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NO 10. I. pag. 7. Stirred up the most zealous members of the fo

reign synagogues in Jerusalem. Vitringa, de Syn. Vet. lib. 1. p. 1. C. 14. tells us from Jewish authors, that there, were 480 synagogues in Jerusalem. And learned men suppose, that of these, a number were composed of Jews from the provinces, who chose to worship God in their native language. Lightfoot (Exercit. Acts vi. 9.) observes, that Jewish authors expressly mention a synagogue which the Alexandrian Jews had at Jerusalem.-With respect to the synagogue of the Li. bertines, there are facts in history which thew who they were. Libertinus or Libertine, is a Latin word, which fignifies a llave who hath obtained his freedom : Also the son of such a person. From Philo we learn that the 8000 Jews, who, as Josephus (Ant. xvii. 13. initio) tells us, joined at Rome the embassy which came from Judea, to petition Augustus against Archelaus, were mostly of this denomination. For he expressly affirms, that the Jews at Rome were generally such as had been taken captives, but were made free by their Roman masters. Tacitus likewise speaks of the Jews, when he tells us, Ann. ii. 85. * that foco of the Libertine race were transported into Sardinia. Belides, Suetonius (Tib. c. 36.) and Josephus (Antiq. xviii. 4. fine.) expressly calls them Jews who were thus transported.

The Jewilh Libertines being so numerous at Rome, and in Italy, it is probable that like other foreign Jews, they had a fynagogue in Jerusalem.-The members of all these foreign fynagogues, being generally very zealous, were most fit instru.

* Actum et de sacris Ægyptiis Judaicisque pellendis : factumque Patrum consultum, ut quatuor millia Libertini generis ea superstitione infecti, quîs idonea ætas, insulam Sardiniam veherentur, coercendis illic latrociniis, et fi ob gravitatem cæli interissent, vile damnum; ceteri, cederent Italia, nili certam ante diem profanos ritus exuilent.


ments to be employed in opposing the disciples of Christ. Ace cordingly they disputed with great vehemence against Stephen. Acts. vi. 9. Then there arose certain of the synagogue of the Libertines, and Cyrenians, and Alexandrians, and of them of Cilicia, and of Asia, difputing with Stephen. 10. And they were not able to resist the wisdom and the spirit by which he spake.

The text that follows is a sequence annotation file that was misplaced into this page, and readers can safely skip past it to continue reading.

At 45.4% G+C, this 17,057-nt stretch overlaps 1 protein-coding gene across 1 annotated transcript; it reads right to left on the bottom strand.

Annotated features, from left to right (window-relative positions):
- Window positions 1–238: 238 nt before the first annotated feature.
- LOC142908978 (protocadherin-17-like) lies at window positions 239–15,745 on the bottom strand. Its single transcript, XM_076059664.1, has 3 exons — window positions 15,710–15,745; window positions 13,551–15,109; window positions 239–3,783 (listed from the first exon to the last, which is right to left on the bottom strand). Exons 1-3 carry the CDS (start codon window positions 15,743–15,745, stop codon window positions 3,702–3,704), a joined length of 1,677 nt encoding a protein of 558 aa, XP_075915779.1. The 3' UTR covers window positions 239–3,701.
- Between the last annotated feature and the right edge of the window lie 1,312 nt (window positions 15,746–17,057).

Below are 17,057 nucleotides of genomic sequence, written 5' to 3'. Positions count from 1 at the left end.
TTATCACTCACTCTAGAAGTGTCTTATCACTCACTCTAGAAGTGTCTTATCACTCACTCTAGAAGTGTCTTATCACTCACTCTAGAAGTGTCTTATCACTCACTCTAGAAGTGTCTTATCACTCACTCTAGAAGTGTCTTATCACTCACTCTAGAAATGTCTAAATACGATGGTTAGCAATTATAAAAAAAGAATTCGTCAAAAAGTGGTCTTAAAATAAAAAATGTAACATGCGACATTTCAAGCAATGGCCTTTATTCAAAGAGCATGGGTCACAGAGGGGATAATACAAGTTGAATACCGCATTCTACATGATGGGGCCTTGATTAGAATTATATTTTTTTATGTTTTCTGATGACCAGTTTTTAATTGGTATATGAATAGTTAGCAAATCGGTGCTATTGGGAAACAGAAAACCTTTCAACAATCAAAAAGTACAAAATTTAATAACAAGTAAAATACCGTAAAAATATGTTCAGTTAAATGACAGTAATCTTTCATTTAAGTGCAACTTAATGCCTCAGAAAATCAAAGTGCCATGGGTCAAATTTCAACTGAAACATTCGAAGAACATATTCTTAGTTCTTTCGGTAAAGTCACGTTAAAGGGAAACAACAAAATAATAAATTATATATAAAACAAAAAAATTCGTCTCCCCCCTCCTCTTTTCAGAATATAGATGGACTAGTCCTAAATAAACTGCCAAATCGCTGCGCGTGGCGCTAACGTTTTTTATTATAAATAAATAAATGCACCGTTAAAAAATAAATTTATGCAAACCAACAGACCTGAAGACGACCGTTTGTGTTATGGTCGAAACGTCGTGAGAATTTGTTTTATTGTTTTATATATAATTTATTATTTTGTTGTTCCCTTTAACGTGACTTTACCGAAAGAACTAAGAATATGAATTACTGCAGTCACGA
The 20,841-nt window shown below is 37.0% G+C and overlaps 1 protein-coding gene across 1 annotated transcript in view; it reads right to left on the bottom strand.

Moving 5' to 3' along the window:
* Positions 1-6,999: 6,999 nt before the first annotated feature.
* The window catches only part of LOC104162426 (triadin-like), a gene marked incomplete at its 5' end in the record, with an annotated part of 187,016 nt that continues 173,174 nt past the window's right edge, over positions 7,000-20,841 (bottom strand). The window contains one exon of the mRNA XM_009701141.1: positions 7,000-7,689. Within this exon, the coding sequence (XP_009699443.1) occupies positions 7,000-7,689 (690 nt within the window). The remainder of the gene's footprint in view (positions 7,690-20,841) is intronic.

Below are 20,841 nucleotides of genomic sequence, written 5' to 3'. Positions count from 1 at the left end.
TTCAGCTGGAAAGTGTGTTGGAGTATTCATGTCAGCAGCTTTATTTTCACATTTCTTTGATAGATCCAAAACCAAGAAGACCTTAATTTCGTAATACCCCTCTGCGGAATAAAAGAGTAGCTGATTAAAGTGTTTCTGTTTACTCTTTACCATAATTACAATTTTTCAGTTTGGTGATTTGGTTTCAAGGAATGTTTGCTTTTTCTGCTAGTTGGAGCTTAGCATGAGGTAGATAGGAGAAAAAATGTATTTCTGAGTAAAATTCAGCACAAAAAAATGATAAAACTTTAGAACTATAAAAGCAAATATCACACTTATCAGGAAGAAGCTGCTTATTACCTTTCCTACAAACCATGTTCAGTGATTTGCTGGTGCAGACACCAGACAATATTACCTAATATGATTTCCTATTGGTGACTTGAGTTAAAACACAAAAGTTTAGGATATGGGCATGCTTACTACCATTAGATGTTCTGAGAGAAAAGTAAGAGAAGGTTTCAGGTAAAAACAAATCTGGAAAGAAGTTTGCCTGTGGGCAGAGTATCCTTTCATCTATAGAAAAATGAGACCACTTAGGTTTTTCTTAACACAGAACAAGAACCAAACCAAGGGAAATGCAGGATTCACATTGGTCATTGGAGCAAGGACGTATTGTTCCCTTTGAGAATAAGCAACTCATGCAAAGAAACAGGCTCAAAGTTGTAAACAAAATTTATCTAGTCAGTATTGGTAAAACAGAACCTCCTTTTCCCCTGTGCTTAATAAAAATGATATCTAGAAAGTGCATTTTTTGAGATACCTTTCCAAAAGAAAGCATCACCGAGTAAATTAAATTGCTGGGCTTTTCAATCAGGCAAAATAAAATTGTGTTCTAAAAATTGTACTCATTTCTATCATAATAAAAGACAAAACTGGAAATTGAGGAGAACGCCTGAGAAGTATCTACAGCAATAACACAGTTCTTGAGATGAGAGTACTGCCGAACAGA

II. Then they suborned men, which said, We have heard him speak blafphemous words against Mofes, and against God. 12. And they Airred up the people, &c.

No. II. pag. 8. It seems the synagogues in foreign parts had a jurisdiction over their own members. In all the provinces of the Roman empire, the Jews were governed by a fenate of their own: and where they were numerous, they had a chief magiftrate, elected by themselves, who was sometimes called Alabarch, and sometimes Ethnarch.

of the nature and extent of that feparate governmen:, which the Jews exercised over those of their own race, we have the most authentic account, in a decree concerning the Jews of Sardis, of which Josephus has preserved a copy. Antiq. xiv. C. 10 17. Gen. edit. page 487. and which deferves a place here. It is as follows, « Lucius Antonius, son of Mark, pro" quæstor and proprætor, to the magistrates, senate, and peo« ple of Sardis, greeting. The Jews which are our citizens, " have shewn me, that they have always had an assembly of « their own, according to the laws of their country, and a « place of their own, in which they decide the affairs and dif6 ferences which concern themselves. Having desired of me, “ that it may be lawful for them so to do, I have decreed that " this (right) be preserved and permitted to them.” Wherefore, Paul had reason to blame the Christians at Corinth, for going to law with one another before the unbelievers, fi Cor. vi. 5, 6.) since they might have decided these differences by their own judges. Josephus has also preserved an edict of Claudius, published in favour of the Jews, in the beginning of his reign. In that edict Claudius observes, as a precedent, “ That'when a Jewish Ethnarch died, Augustus did not forbid “ the creation of a new Ethnarch, willing that all men should “ remain subject to him, but in the observation of their own "customs." And Strabo, in a paffage not now in his works, but cited by Josephus, Ant. xiv. c. 7. § 2. says, “ A good part

of Alexandria is inhabited by this people, (the Jews). « They have likewise an Ethnarch, who administers their afris fairs, decides causes, presides over contracts and mandates, " as if he were the governor of a perfect republic.”